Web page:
In both cases the awesome paradigm keeps the protagonist being, well, awesome, instead of deprotagonizing them. Several games promote this but even when given the option to look cool, I see players defaulting to the “oh, looks like I botched the roll, okay I suck” mentality.

A Fixer Fast on his Feet. The second part of this problem comes from me, the fixer (GM, whatever) not being fast enough on my toes to think of these three things. 1) Why it should have worked. 2) What unforeseen complication prevented it from working and 3) What immediate threat/conflict needs to be addressed (often by another PC) because it didn’t. In the first case, Indie should have made it because he did in fact swing across the bit, but he didn’t know about the natives, so now he’s got snakes to fend off. In the second example, the responsibility is placed on the hacker. The goal there is to reinforce teamwork, but it generally came off as “I am incompetent, I need you to save my bacon”. As a fixer, I think it is key to cut off that line of thinking as quickly as possible. Maybe in the future for games like this, I’m just going to immediately start narrating their success and while doing so, keep my mind working on how to complicate it, so as not to give the players a chance to start thinking in terms of failure.

The game started off with the players rolling very poorly on several rolls in a row and the “easy job” ending up getting very complicated very fast. I believe the players still had fun but they lost some confidence in their characters. This may have also been a good time to have an NPC show them how bad ass they were in comparison (another crew tried to do the same job and failed, or someone acknowledges them in person as awesome, etc). Yes, it may be cheerleading, but players in Leverage should feel like awesome super competent bad asses.

The play is the thing aka The Starshine Job.

To make the job immediately personal I used some back story questions, which in truth proved to drive the story forward more that my intended pacing. The client was Ashley, a young aspiring actress duped out of her meager savings (and money she borrowed) by Peter McIntire, the owner of the Starshine Talent agency. Immediately I asked who was related to her and Alex went for the younger sibling angle, a perennial favorite amongst antagonistic characters. Then I asked about love interests and it turns out that Ashley had fallen for our hacker, but the grifter was head over heels for her. Great, a love triangle PLUS an overprotective brother.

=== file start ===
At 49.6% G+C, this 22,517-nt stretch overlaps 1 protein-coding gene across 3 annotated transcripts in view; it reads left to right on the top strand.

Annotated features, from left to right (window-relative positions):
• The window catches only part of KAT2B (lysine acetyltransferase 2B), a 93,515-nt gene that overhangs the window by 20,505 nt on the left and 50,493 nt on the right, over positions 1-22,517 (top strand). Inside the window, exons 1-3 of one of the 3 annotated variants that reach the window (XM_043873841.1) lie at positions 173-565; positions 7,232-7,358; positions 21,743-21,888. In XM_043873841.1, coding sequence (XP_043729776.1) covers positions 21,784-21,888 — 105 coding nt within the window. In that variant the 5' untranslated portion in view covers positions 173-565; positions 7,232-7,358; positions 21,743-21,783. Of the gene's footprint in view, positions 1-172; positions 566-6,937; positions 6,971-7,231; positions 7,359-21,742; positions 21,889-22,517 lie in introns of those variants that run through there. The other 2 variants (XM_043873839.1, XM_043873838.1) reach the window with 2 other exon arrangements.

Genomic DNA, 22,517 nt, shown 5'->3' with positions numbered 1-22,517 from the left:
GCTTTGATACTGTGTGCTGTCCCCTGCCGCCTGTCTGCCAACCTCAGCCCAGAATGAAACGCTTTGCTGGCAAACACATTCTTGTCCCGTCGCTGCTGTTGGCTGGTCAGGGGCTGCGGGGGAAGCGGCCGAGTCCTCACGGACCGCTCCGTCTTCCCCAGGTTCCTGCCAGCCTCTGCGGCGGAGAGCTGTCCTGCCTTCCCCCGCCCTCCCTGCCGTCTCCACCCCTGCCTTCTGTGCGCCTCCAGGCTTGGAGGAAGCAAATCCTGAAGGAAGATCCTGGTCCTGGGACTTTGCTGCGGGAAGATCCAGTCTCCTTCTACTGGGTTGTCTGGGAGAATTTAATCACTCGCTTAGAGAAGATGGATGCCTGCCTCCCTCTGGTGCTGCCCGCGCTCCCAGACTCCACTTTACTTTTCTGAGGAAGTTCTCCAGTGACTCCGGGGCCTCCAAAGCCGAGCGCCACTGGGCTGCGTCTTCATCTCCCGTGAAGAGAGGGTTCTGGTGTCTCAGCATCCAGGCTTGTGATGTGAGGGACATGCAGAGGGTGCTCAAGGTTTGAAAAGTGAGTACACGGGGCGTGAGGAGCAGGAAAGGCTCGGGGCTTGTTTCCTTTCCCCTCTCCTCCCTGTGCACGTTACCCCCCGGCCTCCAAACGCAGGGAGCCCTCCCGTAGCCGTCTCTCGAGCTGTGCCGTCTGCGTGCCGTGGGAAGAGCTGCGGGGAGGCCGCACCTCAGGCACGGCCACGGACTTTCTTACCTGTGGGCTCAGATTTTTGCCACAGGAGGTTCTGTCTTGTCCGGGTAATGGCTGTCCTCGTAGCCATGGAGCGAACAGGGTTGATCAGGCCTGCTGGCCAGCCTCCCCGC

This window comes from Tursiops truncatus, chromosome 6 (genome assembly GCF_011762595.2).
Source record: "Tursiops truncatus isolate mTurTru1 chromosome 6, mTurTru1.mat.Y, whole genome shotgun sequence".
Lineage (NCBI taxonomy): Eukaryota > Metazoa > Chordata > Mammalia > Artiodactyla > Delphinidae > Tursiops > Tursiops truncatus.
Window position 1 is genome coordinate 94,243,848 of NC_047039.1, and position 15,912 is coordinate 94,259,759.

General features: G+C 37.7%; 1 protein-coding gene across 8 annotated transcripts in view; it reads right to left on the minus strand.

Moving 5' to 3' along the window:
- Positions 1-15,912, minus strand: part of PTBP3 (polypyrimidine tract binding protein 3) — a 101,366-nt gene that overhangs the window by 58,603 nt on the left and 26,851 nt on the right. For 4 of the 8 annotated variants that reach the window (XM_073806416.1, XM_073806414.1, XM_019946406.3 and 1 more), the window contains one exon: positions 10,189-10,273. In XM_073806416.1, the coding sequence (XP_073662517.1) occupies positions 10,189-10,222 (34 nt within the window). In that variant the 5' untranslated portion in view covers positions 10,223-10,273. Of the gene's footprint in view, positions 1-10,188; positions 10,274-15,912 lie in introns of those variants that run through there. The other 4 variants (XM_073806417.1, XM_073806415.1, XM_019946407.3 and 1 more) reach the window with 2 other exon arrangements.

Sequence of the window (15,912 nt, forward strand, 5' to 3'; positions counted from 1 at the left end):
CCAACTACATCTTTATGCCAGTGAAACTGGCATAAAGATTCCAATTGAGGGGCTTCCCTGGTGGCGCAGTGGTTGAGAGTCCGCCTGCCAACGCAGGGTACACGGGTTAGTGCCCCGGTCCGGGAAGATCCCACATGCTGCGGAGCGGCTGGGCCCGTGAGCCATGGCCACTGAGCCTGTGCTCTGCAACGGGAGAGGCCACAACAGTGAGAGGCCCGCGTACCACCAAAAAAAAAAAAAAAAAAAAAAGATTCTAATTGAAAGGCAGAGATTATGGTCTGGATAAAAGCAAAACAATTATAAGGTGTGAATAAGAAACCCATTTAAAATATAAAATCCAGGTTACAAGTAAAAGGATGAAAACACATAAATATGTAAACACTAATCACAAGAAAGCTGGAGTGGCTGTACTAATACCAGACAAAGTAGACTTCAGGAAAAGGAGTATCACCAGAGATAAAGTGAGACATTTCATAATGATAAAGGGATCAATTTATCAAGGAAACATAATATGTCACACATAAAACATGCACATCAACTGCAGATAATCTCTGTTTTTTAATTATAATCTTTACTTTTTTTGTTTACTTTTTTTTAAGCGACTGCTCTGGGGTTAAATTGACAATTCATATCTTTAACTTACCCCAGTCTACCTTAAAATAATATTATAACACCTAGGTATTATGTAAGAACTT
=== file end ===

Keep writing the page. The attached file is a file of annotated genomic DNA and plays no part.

From there I started doling out the basics, a simple goal (get her money back and reveal McIntire as a fraud) with several complications (he has powerful connections as well as a feverishly loyal ex-boyfriend of Ashley named Marcus that still believed McIntire would make him famous).

The crew got busy at working the angles of his connections and finding ways they could turn them against him.

The twist, in a rush

The game ended up running a little slower than I expected which meant the end was somewhat rushed. I revealed the twist, his money laundering for the mob, and that got the crew moving fast to get Peter to reveal himself before the mob could show up and “silence” him.
It seemed a bit cliché, but frankly the immediacy of the mob threat breathed a lot of energy into the ending of the game and made for a strong close. Aces in my book.

What rocked

The love quadrangle was a ton of fun, and great to play out through the entire game.

Our country bumpkin hacker was a very nice change of pace from the iconic Hardison. Complete with a hello kitty laptop.

The players were great about shining the spotlight on each other. I really loved that they would call in one another to do specific jobs, act as support or help clean up a mess. Awesome teamwork.

The Leverage system did all the fun bits it needed to. Creating flashbacks, assets and distinctions as needed to both create mechanical nuances and fill the narrative with interesting bits.

What could have improved

As mentioned above the Win/Fail paradigm hurt the energy of the game initially.

I had other back story questions I was going to ask once the ball got rolling so that all five members of the crew would have personal investment in the job (Like who got burned on a scam like this before, or burned someone and felt really bad about it afterwards and who has a past relationship with the Mark). I think if I had remembered those early on, it would have put some more oomph in the game.

We were a bit rushed in the end, partially because of starting late and taking kind of a leisurely pace so I had to rush through the closing somewhat, which is a shame because it’s one of the few parts of the game where the mastermind gets center stage.

Actual Play – The Winnebago Job (4/6/2011)

GM: Carl Rigney
Players: Noam, Karen, Nina, Brian and Sean
System: Leverage

This was a real last minute surprise for me. (Or was it my plan all along?) Finn, who was scheduled to be in the game couldn’t make it and I had the free time (sorry Evil Hatters for missing the call, but this was worth it) so it all just clicked together.

I’m running Leverage at Kublacon, so I justified the trip out to Oakland as research. In truth it was that plus a whole lot of fun.

Our Cast

Nina – Max – The androgynous Eurasian hitter with a mysterious mentor.
Karen – Stella – The heartbreaking grifter with a gambling problem.